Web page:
Playfully confronting the surprises

by Henry Farrell on October 7, 2007

Scott Lemieux reads my Brooks-Burke-Oakeshott-Bush piece, and “raises me one“, by finding this “astonishing outpouring” from Brooks’ 2003 archive.

Oakeshott was epistemologically modest. … But the fog didn’t make Oakeshott timid. He believed we should cope with the complex reality around us by adventuring out into the world, by playfully confronting the surprises and the unpredictability of it all. … We can’t know how Oakeshott would have judged the decision to go to war in Iraq, but it is impossible not to see the warnings entailed in his writings. … I try to reply to these warnings. I concede that government should be limited, prudent and conservative, but only when there is something decent to conserve. Saddam sent Iraqi society spinning off so violently, prudence became imprudent. … Because of that legacy, we stink at social engineering. Our government couldn’t even come up with a plan for postwar Iraq — thank goodness, too, because any ”plan” hatched by technocrats in Washington would have been unfit for Iraqi reality. I tell Oakeshott that the Americans and Iraqis are now involved in an Oakeshottian enterprise. They are muddling through, devising shambolic, ad hoc solutions, and learning through bumbling experience. In the building of free societies, every day feels like a mess, but every year is a step forward.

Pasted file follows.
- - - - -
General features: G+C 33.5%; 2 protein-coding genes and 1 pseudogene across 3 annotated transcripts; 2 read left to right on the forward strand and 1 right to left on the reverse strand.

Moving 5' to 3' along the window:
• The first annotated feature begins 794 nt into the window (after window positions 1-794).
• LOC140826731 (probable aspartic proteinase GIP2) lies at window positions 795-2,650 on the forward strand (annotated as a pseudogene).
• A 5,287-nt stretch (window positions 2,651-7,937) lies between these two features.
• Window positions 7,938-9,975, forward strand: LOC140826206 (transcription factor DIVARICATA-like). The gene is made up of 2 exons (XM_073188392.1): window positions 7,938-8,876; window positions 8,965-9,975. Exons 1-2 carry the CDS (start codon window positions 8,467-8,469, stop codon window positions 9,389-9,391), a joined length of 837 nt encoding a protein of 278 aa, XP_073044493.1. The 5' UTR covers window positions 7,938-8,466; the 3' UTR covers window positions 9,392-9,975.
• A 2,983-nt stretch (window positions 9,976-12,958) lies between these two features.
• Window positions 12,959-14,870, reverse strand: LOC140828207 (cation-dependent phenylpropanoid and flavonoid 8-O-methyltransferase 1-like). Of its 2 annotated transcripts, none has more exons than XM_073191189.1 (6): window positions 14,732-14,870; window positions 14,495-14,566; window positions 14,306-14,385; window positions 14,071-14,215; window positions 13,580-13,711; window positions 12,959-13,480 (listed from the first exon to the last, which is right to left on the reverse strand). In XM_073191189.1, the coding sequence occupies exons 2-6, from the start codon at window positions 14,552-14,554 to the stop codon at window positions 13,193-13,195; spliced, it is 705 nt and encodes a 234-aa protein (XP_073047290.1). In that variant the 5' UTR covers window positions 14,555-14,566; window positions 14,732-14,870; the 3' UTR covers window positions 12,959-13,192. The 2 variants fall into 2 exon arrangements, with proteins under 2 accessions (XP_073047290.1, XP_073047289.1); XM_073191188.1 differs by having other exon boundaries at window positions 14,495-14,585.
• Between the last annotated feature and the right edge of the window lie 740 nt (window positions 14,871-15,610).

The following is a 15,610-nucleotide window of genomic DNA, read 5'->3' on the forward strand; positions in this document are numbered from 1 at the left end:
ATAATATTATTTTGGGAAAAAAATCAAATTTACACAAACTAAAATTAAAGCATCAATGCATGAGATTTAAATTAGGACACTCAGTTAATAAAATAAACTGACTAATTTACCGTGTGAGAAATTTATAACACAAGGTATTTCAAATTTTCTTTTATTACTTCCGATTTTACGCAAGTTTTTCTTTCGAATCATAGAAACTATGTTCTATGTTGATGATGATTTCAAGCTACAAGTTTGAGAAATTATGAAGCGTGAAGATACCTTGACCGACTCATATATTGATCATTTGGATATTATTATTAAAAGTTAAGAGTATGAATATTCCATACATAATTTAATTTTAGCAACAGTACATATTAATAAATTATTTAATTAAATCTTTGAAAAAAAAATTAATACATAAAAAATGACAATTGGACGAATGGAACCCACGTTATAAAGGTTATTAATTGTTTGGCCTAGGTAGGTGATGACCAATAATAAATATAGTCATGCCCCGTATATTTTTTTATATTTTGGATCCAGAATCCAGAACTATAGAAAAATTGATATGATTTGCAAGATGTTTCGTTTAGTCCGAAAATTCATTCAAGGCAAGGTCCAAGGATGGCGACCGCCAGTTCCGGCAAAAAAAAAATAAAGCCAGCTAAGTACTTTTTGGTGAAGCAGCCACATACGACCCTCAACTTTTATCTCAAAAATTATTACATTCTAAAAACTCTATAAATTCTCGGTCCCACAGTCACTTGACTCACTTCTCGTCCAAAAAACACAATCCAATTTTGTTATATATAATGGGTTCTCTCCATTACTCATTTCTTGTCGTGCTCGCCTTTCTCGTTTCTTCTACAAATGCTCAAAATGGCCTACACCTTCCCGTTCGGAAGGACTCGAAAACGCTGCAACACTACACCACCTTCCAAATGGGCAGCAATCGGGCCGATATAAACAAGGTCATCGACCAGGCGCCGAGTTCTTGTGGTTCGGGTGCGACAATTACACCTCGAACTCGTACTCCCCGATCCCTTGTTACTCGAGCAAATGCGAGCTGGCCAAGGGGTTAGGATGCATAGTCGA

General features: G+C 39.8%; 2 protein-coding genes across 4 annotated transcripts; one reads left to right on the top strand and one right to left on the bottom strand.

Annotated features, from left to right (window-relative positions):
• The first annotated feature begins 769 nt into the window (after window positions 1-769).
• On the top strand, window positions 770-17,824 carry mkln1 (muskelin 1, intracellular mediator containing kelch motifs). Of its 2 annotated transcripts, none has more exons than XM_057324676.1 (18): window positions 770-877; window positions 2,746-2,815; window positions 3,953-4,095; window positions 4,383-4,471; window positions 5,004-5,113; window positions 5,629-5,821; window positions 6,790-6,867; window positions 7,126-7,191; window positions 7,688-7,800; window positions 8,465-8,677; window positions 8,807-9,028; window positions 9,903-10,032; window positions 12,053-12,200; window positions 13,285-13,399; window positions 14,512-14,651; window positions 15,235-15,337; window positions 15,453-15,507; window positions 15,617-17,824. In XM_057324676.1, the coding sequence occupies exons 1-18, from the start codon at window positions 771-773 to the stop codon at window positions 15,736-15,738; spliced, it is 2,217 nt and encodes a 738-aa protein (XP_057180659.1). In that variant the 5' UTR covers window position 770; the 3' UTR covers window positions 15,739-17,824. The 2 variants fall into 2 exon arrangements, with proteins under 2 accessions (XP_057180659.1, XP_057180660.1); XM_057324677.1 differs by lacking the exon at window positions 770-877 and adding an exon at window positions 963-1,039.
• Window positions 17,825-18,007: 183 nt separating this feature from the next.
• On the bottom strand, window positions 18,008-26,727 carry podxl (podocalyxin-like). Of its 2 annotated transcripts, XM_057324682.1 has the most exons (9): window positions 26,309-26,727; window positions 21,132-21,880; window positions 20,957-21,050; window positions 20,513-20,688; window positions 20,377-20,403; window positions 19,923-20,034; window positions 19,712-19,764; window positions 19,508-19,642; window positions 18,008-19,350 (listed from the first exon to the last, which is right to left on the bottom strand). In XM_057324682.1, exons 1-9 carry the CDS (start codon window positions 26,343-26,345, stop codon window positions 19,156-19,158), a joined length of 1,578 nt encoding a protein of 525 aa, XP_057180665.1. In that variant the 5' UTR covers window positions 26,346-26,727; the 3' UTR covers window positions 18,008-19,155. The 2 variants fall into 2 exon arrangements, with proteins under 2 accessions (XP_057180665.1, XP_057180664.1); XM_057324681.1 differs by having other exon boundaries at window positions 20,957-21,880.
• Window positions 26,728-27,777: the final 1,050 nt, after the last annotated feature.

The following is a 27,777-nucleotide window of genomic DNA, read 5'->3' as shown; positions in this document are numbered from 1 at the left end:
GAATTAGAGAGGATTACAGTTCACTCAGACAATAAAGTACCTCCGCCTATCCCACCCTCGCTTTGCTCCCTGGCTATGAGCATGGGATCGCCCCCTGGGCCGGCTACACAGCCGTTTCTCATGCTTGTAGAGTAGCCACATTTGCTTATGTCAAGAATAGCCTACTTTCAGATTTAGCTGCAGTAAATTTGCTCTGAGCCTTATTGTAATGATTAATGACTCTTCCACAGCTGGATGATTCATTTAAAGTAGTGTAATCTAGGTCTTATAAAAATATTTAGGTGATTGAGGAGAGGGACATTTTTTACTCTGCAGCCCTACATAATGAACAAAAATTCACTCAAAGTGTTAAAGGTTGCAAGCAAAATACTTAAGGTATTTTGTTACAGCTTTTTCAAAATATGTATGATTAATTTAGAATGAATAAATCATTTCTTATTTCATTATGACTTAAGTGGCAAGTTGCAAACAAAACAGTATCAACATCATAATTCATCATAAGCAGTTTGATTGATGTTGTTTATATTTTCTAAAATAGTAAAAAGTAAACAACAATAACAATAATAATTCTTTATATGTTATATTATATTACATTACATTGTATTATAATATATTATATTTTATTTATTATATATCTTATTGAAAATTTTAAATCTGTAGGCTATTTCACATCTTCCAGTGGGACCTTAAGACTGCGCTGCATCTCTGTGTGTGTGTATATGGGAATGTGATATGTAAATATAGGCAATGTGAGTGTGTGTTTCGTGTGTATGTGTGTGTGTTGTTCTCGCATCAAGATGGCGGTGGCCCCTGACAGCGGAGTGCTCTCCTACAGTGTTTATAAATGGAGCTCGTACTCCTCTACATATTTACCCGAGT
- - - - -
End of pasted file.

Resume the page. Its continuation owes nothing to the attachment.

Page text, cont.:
I fold. This has to be one of the most deeply and offensively stupid op-ed columns I’ve ever read. I don’t know whether even at the time Brooks was able to convince himself that these claims were true; they read to me as a self-consciously weak effort to cover up for a disaster in the making. As Scott says,

The Iraq War is a case in which Burkean conservatism (or its Foucauldian variants) has a great deal of wisdom to offer, and it’s advice is “it was an extraordinarily stupid idea.” That Brooks tried to turn this theoretical line into a _defense_ of the war tells you what you need to about him.